Alex Massie states the case against bipartisanship and the Washington fixation on bipartisanship very well:
For that matter, what is bipartisanship? Why not much more than the means by which Washington covers its ass any time controversial legislation lumbers into view. It’s but a means of providing cover. If a sufficient number of Republicans and Democrats alike endorse a given bill or idea then neither party can be fairly held responsible for any of the consquences that might ensue. If it goes wrong both parties are culpable; in the unlikely event it works both parties claim their prizes.
As such you could almost suspect that the fetish for bipartisanship amounts to a conspiracy against the public, obscuring and eliminating dividing lines for the sole reason of making life more comfortable for Democrats and Republicans alike. It is, then, something that corrupts politics far more than it enhances it.
From the perspective of a party’s base, calls for bipartisanship from the other side are frequently just calls for capitulation to the other party’s position. When one party has completely committed itself to the complete defeat of a proposed piece of legislation, even bipartisanship of this sort is no longer possible. It is amusing to read Romney’s complaint that the bill did not have bipartisan support as the Massachusetts health care bill did, especially when the substance of the bill is broadly in line with the kind of bill that moderate Republicans such as Romney could and did support in Massachusetts. Of course, bipartisan support for the Massachusetts bill was more or less inevitable in a state where Republicans are a permanent minority in the legislature and the governor happened to be Republican.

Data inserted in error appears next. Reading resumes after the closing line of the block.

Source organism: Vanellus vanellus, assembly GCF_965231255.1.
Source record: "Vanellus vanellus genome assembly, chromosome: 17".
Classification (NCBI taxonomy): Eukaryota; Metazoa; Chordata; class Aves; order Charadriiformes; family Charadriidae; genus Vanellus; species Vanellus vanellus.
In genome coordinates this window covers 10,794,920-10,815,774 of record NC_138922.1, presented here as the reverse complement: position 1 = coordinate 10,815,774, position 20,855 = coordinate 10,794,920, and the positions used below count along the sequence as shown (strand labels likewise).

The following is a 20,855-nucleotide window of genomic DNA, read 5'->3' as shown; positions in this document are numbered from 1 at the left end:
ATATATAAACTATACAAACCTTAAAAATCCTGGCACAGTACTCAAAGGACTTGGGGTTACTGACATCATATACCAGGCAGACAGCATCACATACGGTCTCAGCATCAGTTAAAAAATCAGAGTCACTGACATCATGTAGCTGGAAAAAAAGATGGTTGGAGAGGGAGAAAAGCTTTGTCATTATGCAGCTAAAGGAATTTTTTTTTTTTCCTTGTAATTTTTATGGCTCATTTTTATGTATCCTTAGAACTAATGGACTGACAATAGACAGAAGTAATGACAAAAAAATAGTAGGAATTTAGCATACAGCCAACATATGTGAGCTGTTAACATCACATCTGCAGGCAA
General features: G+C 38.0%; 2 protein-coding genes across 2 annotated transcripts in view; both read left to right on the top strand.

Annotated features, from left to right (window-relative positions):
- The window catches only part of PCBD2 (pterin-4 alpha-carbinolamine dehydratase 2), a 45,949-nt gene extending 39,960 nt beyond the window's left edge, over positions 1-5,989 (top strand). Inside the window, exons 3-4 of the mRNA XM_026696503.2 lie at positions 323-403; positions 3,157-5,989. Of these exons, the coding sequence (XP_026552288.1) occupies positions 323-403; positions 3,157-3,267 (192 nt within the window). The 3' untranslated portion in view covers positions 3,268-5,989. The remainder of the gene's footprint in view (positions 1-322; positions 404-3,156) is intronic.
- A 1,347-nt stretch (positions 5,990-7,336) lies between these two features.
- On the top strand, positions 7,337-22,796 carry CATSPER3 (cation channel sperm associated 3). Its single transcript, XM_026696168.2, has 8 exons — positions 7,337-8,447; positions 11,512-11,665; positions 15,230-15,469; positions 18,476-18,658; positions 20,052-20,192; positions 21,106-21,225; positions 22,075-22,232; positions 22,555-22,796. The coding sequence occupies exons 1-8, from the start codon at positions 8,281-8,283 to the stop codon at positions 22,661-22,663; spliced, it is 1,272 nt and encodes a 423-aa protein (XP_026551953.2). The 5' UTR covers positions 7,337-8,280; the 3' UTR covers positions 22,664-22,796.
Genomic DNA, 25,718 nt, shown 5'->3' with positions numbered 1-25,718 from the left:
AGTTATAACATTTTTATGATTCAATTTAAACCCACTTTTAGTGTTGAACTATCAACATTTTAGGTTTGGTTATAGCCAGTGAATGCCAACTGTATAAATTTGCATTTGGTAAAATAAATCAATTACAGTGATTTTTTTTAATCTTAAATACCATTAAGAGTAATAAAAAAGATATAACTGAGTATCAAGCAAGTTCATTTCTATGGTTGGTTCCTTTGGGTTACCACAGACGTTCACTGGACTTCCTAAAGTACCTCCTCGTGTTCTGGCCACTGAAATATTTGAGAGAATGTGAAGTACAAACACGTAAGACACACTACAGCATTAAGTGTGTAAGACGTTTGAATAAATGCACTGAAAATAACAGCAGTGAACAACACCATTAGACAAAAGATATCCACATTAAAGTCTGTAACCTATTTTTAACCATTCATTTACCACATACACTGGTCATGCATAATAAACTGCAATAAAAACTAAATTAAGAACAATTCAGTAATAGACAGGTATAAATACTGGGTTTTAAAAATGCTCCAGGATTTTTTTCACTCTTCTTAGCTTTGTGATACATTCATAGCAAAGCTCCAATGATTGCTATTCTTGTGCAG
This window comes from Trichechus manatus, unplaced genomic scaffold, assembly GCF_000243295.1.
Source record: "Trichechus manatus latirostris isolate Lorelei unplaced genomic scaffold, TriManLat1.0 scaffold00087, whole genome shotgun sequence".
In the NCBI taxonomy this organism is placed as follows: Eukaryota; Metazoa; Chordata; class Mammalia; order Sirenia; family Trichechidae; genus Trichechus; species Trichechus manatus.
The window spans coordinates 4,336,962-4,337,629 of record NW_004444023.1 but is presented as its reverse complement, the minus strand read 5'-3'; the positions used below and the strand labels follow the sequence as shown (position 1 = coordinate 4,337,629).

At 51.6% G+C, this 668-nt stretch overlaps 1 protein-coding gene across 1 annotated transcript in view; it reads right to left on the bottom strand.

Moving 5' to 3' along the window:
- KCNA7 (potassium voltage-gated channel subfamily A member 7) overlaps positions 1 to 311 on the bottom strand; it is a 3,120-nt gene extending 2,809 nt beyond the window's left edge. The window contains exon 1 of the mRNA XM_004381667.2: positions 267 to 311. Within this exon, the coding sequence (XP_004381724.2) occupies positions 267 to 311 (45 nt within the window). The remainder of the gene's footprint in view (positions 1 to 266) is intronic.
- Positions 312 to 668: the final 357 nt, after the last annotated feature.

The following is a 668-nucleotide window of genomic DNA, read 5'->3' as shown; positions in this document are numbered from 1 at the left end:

Most of the other differences Romney cites as his excuse for opposing very similar federal legislation combine to create an indictment of Romney and what Romney did in Massachusetts. This is how Romney distinguishes between the two:
We [in Massachusetts] didn’t raise taxes. We did not at the same time cut Medicare and expect our seniors to have to pay for all this. We didn’t do what President Obama’s doing, which is putting controls on our system of premiums for private insurance companies.
In other words, Romney’s position is that the federal bill does too much to pay for the entitlement it is creating and it is trying to do too much to contain insurance costs. Far better to be even more fiscally irresponsible while doing nothing on cost containment! According to Romney, that is the “conservative” position to take.
This is part of what has been so maddening about the stream of articles and editorials demanding that the administration be more “centrist” in its policies. Any reasonable description of what Congress just passed this week would have to acknowledge that it is a very “centrist” bill. Anyone who has been reading this blog for very long knows that I don’t regard that as a good thing. “Centrism” is the consistent pursuit of shoring up and reinforcing the status quo and serving the entrenched interests of existing powerful institutions. Even though the health care bill definitely fits this description, which is why many progressives are unhappy with it, “centrist” politicians and pundits are confident that there is always room for more accommodation with whatever the status quo happens to be.
What is unusual in the health care debate is that the normal cooperation of the two parties in the conspiracy Massie mentions did not come to pass. Unlike the Iraq war, the immigration bill and the financial sector bailout, the legislation did not win the support of leaders from both parties and did not have the overwhelming endorsement of the political class. In the end, this is what critics mean when they say that the health care legislation was not passed on a bipartisan basis: it was one of those rare major issues that split the political class between absolute defenders of the status quo and people who are expanding and entrenching the existing system. What is striking about the lack of bipartisanship is that the two positions are not that far removed from one another, and the bipartisan Washington consensus that normally forges a worst-of-both-worlds compromise broke apart.